QUICKLINKS AND VIEW OPITONS
Meridia (sibutramine): Taking it with food increases absorption 5-fold
Sunday, December 05, 2004 9:14 pm Email this article
Taking the prescription diet pill Meridia (sibutramine) with food dramatically affects absorption according to a new study out of Canada. Food delays maxium blood levels of the drug by 2-4 hours
When six healthy non-smoking men, 24- to 59-years-old, were given Meridia (sibutramine) with food, maximum blood levels of the drug and its active metabolites, M1 and M2, were delayed 2 to 4 hours. This was previously known and is reflected in the product literature.
Food increases absorption of the drug 5-fold, increases peak blood levels 2.8 fold
However, in contrast to the product literature, this study found that the amount of Meridia (sibutramine) absorbed was 5.1 times greater when the drug was given with food than on a empty stomach, and peak blood levels were 2.8 times greater.
Food increases the amount of M1 produced 2.1 fold, and peak levels 1.7 fold
The amount of the active metabolite M1 produced over time was 2.1 times greater when Meridia (sibutramine) was given with food, and peak blood levels were 1.7 times greater.
Food did not significantly affect the amount of M2
Food did not significantly change the levels of the active metabolite M2. Levels of M2 were 1.1 times greater when Meridia was taken with food, and peak blood levels of M2 were 20 percent lower (0.8 times that of the levels seen when the drug was taken on a empty stomach.
Food increased the elimination half-life of Meridia 2.3 fold
The elimination half-life, that is the amount of time it takes for blood levels of the drug or its metabolites to fall to half of their peak levels, was also significantly increased when the drug was given with food. That is to say that the drug stayed in the body longer when it was given with food than when it was not.
The elimination half-life of Meridia (sibutramine) was 2.3 times longer when taken with food (19 hours versus 8 hours).
Food increased the elimination half-life of M1, 1.4 fold, M2, 1.2 fold
The elimination half-life of M1 was 1.4 times longer when taken with food (20 hours versus 14 hours), and the elimination half-life of M2 was 1.2 times longer with food (22 hours versus 18 hours).
These increases in levels of the drug and its metabolites could help to explain some adverse effects
The authors of the paper note that this effect of food on Meridia (sibutramine) might help to explain some of the recent safety concerns about the drug.
Meridia associated with 35 cases of amnesia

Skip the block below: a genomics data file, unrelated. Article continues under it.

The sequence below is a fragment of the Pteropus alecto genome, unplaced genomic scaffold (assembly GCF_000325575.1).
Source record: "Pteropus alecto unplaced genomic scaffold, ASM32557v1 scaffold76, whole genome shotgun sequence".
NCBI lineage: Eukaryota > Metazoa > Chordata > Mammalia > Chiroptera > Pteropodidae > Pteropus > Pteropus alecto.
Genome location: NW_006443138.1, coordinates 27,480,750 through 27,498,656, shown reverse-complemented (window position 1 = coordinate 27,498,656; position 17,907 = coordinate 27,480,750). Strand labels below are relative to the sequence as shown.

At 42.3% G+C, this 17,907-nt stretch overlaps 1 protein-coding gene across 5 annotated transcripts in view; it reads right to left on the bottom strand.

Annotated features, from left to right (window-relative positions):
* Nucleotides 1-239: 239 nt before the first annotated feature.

Yesterday, I reported that Meridia has been associated with 35 cases of amnesia world-wide. The possible reason for this, according to the authors of the report, is that Meridia increases serotonin.
M1 and M2 100 times more potent than Meridia at inhibiting reuptake of noradrenaline, serotonin, and dopamine
Meridia’s active metabolites, M1 and M2, are up to 100 times more potent than Meridia (sibutramine) at inhibiting reuptake of noradrenaline, serotonin, and dopamine according to a Luscombe et al (1987), although M1 and M2 inhibit dopamine reuptake 3 times less potently than they inhibit noradrenaline and serotonin according to the Meridia monograph (1998).
M1 and M2 as potent as Prozac at inhibiting serotonin reuptake
M1 and M2 inhibit reuptake of noradrenaline as potently as the antidepressant desipramine (Norpramine, Pertofrane), and inhibit serotonin reuptake as potently as Prozac (fluoxetine) according to Rolls et al (1997).
Meridia and M1 equally potent at inhibiting appetite, M2 slight more potent
Meridia (sibutramine) and M1 are equally potent at reducing appetite, while M2 is slightly more potent according to Fantino et al (1995) and Luscombe et al (1987).
Practical advice: Take with food to increase effectiveness, take on an empty stomach to reduce side effects
The results of this study suggest that people who find Meridia ineffective, might want to try taking it with food, and people who have side effects, might try taking it on an empty stomach.
People taking Meridia (sibutramine) should be made aware of this effect of food on the drug.
Abolfathi Z, Couture J, Vallee F, Lebel M, Tanguay M, Masson E. A pilot study to evaluate the pharmacokinetics of sibutramine in healthy subjects under fasting and fed conditions. J Pharm Pharm Sci. 2004 Nov 12, 7(3):345-49.
AUTHOR’S CONTACT INFORMATION
Fantino M, Souquet AM. Effects of metabolites 1 and 2 of sibutramine on the short-term control of food intake in the rat. International Journal of Obesity, May 1995, 19(suppl 2):145 abstract P400.
Luscombe GP, Hopcoft RH, Thomas PC, Buckett WR. Down-regulation of rat cortisol beta-adrenoreceptors by the putative antidepressant BTS 54 524: contribution of metabolites. British Journal of Pharmacology, 1987, 92(suppl):575P.
MERIDIA monograph dated Jan 1998. Knoll Pharmaceutical Company.
Rolls BJ, Shide DJ, Ulbrecht JS. Sibutramine and food intake in obese women. International Journal of Obesity, 1997 June, 21(Suppl 2):S31 abstract 70.
Articles on the same subject can be found here:
Please feel free to share your comments about this article.
© Copyright 2003-2017 - Larry Hobbs - All Rights Reserved.